Black Studies Program Celebrates 25 Years
Q&A with Professor Robert Bellinger
As the Black Studies program celebrates its 25th anniversary, founder and program director Professor Robert Bellinger looks back on its history and shares why the field is still so critical to shaping students’ understanding of the world.
Q: How did the Black Studies program start?
Professor Robert Bellinger: I was at Suffolk for six years and one of the things I noticed was a lack of focus on Black Studies. I spoke with two of my colleagues at the time, and we began meeting to figure out what we could do. We looked at the curriculum, including courses in history, English, and government, and thought about how we could develop it to create a program. That planning was the foundation for what would become the Black Studies minor in 1993.
Q: What were the program’s founding goals?
Bellinger: The goal was to make it possible for students to study a field that was extremely important. Black Studies is an interdisciplinary program based in the humanities and social sciences but not limited to those fields. It can work with any major and curriculum. The field focuses on the perspectives and ways of knowing of black people -- thinking, acting, creating, building, and problem solving. We wanted to encourage students from any background to gain a fuller understanding of themselves and the world around them.
Many of the goals are reflected in three adinkra symbols that come from West Africa and are used by the Ashantis:
- "Pempasie" means, “Sew it in readiness that it is prepared,” and represents that everyone is important in his or her own right, so everyone should be ready to fill that space to which he or she alone can close.
- "Sankofa" means “Go back and bring what you left,” and represents the importance of using the past as a foundation for the future.
- "Ntesie" means “What I hear I keep,” and signifies wisdom, knowledge, and prudence.
The program is rooted in those principles. When students take the intro classes, one of the ideas that is central to Black Studies is that of the “activist scholar,” which is based on the idea that knowledge is for the sake of your community. It’s not just learning for the sake of learning, it’s learning so you can use that knowledge to shape the communities that you’re a part of locally, nationally, and globally.
Q: What inspired you to enter the field of Black Studies?
Bellinger: I’m not sure if it was any one thing. The first Black Studies class I had was in 1970 during a summer program at the beginning of my high school years. I had never encountered the material that was being presented.
It was exciting, it was refreshing, it was empowering. That was important. Prior to that I had been exposed to black literature and loved that, but this was the first exposure to the discipline that encompassed the literature, and the history, and everything else.
It was a natural development to study these things and to bring Black Studies to Suffolk. It’s inseparable from who I am and what I do as an academic.
Q: How does the program expand students’ view of the world?
Bellinger: There have been “ah-ha” moments because these are perspectives, materials, and authors that most students have not been exposed to. What is most sad is that there’s still a very limited exposure to the materials that make up a great deal of the discipline. I try not to assume anything. When I ask a class if students have heard of historic personages, authors, or events very few hands go up. If any have, it’s one or two and they don’t have a great deal of information. Often it’s no one.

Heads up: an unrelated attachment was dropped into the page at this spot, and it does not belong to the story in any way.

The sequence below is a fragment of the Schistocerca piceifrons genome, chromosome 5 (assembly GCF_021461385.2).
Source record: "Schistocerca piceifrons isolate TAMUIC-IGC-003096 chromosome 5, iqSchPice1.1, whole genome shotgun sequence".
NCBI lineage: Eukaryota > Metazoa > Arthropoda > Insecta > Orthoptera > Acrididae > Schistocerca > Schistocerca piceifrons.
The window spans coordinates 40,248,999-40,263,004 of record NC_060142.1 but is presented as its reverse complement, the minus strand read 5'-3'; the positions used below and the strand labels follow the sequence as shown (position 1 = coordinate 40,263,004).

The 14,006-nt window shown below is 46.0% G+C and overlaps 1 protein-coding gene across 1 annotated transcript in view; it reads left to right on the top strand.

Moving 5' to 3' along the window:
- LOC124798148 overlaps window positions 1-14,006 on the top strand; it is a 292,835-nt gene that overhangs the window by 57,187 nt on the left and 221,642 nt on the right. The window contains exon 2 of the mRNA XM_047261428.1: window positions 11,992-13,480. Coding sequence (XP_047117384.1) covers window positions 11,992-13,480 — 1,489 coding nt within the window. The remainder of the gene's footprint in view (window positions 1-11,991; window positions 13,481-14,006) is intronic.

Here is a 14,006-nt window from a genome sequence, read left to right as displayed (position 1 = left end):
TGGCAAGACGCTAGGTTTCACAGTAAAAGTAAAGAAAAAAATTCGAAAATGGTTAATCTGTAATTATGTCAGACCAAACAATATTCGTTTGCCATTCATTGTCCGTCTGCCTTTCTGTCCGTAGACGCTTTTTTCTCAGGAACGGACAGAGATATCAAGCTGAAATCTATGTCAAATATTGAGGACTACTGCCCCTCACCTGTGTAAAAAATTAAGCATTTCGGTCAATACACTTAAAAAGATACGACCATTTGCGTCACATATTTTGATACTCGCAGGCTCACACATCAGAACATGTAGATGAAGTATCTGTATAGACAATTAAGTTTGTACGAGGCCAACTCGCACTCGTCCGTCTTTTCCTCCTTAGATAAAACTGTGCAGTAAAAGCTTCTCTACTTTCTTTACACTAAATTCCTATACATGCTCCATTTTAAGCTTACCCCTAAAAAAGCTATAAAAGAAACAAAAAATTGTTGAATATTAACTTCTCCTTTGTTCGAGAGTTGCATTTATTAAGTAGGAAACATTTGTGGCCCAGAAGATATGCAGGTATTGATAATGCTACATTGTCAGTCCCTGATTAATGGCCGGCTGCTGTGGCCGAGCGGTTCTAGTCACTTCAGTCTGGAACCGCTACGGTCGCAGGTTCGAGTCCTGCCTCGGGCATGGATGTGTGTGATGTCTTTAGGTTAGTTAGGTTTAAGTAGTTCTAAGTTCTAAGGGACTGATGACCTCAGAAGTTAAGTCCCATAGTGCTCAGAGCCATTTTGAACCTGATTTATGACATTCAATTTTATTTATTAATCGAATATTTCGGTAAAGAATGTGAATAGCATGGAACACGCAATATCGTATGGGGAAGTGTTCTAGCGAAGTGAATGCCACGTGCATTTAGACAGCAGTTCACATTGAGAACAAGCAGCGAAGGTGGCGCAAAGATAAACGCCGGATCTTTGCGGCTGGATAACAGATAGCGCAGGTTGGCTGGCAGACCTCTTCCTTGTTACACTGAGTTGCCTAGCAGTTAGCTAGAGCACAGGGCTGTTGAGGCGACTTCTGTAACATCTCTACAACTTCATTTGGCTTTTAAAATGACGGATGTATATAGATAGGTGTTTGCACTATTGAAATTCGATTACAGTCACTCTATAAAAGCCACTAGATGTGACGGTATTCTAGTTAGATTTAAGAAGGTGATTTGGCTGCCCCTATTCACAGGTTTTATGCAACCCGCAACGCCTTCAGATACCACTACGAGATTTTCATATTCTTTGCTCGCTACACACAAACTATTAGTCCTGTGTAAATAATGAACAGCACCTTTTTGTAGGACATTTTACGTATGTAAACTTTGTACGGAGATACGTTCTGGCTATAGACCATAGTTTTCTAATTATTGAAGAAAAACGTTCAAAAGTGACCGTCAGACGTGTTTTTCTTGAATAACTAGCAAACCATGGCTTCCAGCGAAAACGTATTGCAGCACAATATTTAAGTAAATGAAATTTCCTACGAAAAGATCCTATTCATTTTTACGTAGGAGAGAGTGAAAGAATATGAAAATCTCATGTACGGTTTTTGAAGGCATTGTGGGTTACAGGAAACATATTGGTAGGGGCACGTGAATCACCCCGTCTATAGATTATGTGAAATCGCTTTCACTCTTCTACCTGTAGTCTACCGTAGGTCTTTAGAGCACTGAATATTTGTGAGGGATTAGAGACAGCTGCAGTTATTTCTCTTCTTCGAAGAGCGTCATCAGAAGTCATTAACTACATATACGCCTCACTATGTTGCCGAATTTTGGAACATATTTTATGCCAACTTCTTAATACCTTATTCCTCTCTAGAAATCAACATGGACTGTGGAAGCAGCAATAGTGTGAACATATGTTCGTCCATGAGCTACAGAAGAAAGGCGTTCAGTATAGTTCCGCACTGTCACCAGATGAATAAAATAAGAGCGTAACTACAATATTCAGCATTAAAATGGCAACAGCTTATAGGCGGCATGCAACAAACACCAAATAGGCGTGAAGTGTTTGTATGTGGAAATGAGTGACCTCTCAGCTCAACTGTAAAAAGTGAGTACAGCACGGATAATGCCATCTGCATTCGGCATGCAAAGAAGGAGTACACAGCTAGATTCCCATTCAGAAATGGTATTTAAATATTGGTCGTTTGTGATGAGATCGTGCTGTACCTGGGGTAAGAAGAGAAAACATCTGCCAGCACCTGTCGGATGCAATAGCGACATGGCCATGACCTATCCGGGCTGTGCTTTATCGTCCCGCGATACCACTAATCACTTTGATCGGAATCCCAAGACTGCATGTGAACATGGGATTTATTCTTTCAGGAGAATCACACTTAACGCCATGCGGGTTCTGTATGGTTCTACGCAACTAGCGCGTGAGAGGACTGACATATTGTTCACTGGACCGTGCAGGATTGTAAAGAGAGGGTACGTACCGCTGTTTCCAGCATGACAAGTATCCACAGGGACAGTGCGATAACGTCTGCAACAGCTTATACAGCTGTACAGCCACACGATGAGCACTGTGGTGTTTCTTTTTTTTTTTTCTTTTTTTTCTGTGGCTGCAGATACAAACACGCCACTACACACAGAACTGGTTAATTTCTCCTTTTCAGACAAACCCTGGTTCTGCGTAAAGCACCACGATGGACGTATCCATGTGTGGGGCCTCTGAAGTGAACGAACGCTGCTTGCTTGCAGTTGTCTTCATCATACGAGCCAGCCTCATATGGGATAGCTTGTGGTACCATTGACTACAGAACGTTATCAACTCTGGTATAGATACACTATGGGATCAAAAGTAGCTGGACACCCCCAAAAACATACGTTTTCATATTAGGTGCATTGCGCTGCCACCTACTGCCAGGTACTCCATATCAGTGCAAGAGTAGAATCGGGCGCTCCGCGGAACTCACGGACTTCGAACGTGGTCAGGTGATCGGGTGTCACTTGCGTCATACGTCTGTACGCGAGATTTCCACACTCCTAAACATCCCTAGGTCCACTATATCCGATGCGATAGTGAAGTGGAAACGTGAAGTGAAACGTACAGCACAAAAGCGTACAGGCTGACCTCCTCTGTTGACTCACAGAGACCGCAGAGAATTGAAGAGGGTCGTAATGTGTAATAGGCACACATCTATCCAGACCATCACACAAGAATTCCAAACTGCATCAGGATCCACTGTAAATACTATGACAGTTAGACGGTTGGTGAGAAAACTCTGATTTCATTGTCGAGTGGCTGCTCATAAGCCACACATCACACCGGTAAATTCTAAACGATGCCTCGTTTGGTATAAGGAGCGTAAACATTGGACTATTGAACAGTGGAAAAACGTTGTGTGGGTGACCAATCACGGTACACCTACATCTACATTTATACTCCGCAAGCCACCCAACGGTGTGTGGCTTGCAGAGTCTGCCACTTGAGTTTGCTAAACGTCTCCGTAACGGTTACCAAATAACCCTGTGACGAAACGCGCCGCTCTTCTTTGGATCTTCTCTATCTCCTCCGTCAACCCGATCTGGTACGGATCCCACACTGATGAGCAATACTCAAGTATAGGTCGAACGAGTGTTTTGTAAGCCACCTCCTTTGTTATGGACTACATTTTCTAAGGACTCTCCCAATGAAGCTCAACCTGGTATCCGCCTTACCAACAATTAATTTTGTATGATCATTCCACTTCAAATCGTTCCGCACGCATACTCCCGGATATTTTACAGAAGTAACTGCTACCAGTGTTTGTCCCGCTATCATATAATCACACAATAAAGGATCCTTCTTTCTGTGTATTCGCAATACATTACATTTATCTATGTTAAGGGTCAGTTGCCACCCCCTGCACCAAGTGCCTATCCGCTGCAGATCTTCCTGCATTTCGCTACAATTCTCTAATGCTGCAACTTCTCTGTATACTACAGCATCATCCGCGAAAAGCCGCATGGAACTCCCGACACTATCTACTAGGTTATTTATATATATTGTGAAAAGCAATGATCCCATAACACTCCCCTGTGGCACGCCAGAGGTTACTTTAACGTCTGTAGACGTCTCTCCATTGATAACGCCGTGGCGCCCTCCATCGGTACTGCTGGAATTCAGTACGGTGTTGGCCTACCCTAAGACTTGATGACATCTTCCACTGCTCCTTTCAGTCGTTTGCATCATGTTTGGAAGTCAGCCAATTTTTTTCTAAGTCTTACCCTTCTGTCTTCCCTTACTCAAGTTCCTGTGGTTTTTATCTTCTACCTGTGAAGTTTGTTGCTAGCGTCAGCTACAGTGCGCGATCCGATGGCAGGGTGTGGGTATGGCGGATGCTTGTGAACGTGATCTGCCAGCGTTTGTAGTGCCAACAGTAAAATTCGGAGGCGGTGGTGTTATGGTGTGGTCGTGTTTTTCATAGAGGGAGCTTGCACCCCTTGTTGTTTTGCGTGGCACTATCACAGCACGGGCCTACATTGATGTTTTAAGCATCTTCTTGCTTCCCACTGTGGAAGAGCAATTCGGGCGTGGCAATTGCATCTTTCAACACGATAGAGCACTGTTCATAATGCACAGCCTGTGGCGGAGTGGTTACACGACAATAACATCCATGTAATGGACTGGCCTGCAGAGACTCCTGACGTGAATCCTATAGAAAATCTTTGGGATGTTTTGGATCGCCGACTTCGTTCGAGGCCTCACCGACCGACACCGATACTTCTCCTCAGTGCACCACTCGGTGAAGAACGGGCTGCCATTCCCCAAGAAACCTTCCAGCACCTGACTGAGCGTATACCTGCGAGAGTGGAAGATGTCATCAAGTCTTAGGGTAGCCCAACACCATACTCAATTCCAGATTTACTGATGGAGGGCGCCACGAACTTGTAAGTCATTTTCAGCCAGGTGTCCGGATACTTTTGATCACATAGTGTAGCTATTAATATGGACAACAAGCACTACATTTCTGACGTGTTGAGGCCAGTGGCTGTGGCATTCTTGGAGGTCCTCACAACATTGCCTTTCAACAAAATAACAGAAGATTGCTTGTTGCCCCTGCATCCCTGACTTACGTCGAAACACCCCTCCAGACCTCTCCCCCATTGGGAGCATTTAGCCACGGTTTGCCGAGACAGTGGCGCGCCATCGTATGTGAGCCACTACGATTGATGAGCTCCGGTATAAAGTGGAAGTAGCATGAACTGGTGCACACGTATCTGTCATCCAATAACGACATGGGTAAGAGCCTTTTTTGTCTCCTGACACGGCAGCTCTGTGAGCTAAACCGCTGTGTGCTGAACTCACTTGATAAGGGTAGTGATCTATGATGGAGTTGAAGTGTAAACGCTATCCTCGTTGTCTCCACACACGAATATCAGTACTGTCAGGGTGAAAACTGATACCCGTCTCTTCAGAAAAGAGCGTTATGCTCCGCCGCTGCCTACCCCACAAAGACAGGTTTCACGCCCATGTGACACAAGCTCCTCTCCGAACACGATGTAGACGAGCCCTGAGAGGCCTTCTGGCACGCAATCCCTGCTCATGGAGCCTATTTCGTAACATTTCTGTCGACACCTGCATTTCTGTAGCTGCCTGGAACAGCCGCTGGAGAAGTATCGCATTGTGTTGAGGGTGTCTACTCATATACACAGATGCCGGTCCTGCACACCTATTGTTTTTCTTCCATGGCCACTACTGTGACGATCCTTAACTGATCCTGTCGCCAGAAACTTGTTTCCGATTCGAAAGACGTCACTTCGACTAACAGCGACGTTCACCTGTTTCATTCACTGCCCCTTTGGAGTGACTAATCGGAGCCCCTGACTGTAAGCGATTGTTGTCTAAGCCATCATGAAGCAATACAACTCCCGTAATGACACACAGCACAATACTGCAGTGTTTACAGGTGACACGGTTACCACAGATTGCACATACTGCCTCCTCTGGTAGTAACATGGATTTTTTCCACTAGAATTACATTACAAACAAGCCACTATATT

I try to use a range of different materials and authors, and they vary from year to year. Getting students to think beyond the surface is the challenge for every class. It can be difficult getting students to let go of the things that they are familiar with and examine and incorporate the new perspectives they learn in class.
Q: Are there common combinations of majors students take with the Black Studies minor?
Bellinger: No. We have had students from psychology, communication and journalism, international relations, sociology, government, English, biology -- it’s been a range. That reflects the interdisciplinary nature of the program. Black Studies complements any program of study.
Q: There have been many Black Studies program events over the years. What stands out for you?
Bellinger: We have had dozens of wonderful events, speakers, and visiting scholars over the years.
One memorable example was an event that was co-sponsored by the Clark Collection of African American Literature and held at a high school in Cambridge. We brought students to hear Pulitzer Prize-winning poet Gwendolyn Brooks. I thought it was important for students to be there but I wasn’t sure how they would react.
As it turned out, one of the students was very, very, very excited because she had read Brooks’ poetry as a young person. In addition to hearing her speak, this student was actually able to meet Gwendolyn Brooks in a more intimate classroom discussion after the talk.
When the classroom discussion was wrapping up a bell rang and many of the high school students left. My students stayed behind and Brooks asked if anyone had work they wanted to share. One of my students raised his hand and said, “Well, I write poetry but I’ve never read any of it to anyone before.” She listened and provided feedback and encouragement. It was his first public reading.
Q: Why is the Black Studies minor still so important?
Bellinger: It’s as relevant today as it’s always been. I once had a professor and mentor who said that part of his job was to put Black Studies out of business. He meant that when all of this material is taught in each of the disciplines we won’t need Black Studies. We’re still miles away from that. There’s a long way to go.